In a recreational marijuana state, “We are unprepared to say that, as to any person driving a rental car on a public highway in Oregon that is also used by drug traffickers, any odor of marijuana gives rise to reasonable suspicion of unlawful delivery of marijuana.” State v. Bowen, 308 Or. App. 505 (Jan. 13, 2021):
As may be readily apparent, this case comes down to the marijuana odor that the trooper smelled upon approaching defendant’s car. The crux of the issue is whether the odor of marijuana tipped the facts here into the realm of reasonable suspicion. We conclude that it did not—at least on this record, where the evidence was sparse as to what the trooper actually smelled. Marijuana has been legal for recreational use under state law since 2015. Diesel v. Jackson County, 284 Or App 301, 302, 391 P3d 973 (2017) (summarizing changes in Oregon’s marijuana laws since 1998).
As recently discussed in T.T., our historic treatment of all marijuana odors as equal for purposes of reasonable suspicion was grounded in “the legal status of marijuana as contraband in any amount,” a premise that no longer applies, requiring us to adjust our analysis accordingly going forward. 308 Or App at 422 (emphasis in original). At the time of the stop here, an adult could legally possess up to eight ounces of usable marijuana, see former ORS 475.864(6)(b) (2015), and could legally deliver up to one ounce of home grown marijuana to another adult.
With that in mind, we note that, beyond the odor of marijuana being “obvious” when the trooper approached defendant’s car, there was no evidence as to how strong the odor was. A very small amount of marijuana may create an “obvious” odor, depending on the circumstances. There also was no evidence as to whether the odor was of fresh marijuana (as the trooper’s suspicion of delivery might suggest) or burnt marijuana (as his consideration whether defendant was impaired or intoxicated might suggest). Nor was there evidence about the locus of the odor, such as it coming from defendant, his passenger, the luggage in the back seat, or the trunk.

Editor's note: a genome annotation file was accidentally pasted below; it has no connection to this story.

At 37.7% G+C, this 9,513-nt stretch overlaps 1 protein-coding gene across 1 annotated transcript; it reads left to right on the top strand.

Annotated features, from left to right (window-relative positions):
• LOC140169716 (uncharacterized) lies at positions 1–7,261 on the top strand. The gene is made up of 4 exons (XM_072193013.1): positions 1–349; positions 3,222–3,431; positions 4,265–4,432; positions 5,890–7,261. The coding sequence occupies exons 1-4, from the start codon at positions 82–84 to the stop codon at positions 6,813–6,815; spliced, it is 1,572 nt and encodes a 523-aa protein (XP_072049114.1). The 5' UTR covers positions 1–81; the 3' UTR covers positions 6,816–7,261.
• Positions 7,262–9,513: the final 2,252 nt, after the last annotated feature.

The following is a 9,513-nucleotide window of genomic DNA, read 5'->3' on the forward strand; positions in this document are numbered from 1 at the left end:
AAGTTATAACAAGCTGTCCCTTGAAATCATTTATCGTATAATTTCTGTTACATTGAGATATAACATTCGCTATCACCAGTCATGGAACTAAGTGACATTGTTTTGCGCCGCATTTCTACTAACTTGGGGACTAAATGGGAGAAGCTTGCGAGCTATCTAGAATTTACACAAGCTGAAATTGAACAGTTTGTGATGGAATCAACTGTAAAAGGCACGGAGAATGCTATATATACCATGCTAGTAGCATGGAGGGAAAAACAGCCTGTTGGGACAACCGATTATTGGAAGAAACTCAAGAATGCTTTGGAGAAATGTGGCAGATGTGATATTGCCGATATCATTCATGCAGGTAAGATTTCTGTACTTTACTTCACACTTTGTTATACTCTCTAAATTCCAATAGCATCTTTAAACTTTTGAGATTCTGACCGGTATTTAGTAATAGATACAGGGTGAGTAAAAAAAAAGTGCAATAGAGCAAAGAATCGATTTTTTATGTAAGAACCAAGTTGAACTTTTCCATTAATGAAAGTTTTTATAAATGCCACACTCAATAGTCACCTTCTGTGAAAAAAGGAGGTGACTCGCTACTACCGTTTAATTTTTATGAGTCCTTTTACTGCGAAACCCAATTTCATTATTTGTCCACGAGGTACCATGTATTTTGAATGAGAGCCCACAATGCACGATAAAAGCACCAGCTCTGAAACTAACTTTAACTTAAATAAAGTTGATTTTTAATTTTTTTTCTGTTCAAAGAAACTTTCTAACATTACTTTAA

Finally, there was no evidence that the trooper had training or experience that led him to recognize what he smelled as fresh marijuana in a larger quantity. Cf. T.T., 308 Or App at 426 (a trooper smelled a “pretty strong odor” of “green non-smoked marijuana,” which he recognized from his training and experience, in a case in which the defendant claimed to have had “an ounce” of fresh marijuana but actually had 39 pounds of fresh marijuana). We are unprepared to say that, as to any person driving a rental car on a public highway in Oregon that is also used by drug traffickers, any odor of marijuana gives rise to reasonable suspicion of unlawful delivery of marijuana. The marijuana laws have changed since defendant was arrested, so there is little point in hypothesizing as to what would have been sufficient to give rise to reasonable suspicion in this case. It is possible that more detailed testimony from the trooper about what he smelled—beyond just an “obvious” odor of “marijuana”—might have tipped the scales, although it is impossible to know what the trooper might have said if questioned in more detail. Regardless, based on the record as it exists, the objective facts articulated by the trooper were insufficient to give rise to reasonable suspicion of unlawful delivery of marijuana. It follows that the trial court erred in denying defendant’s motion to suppress.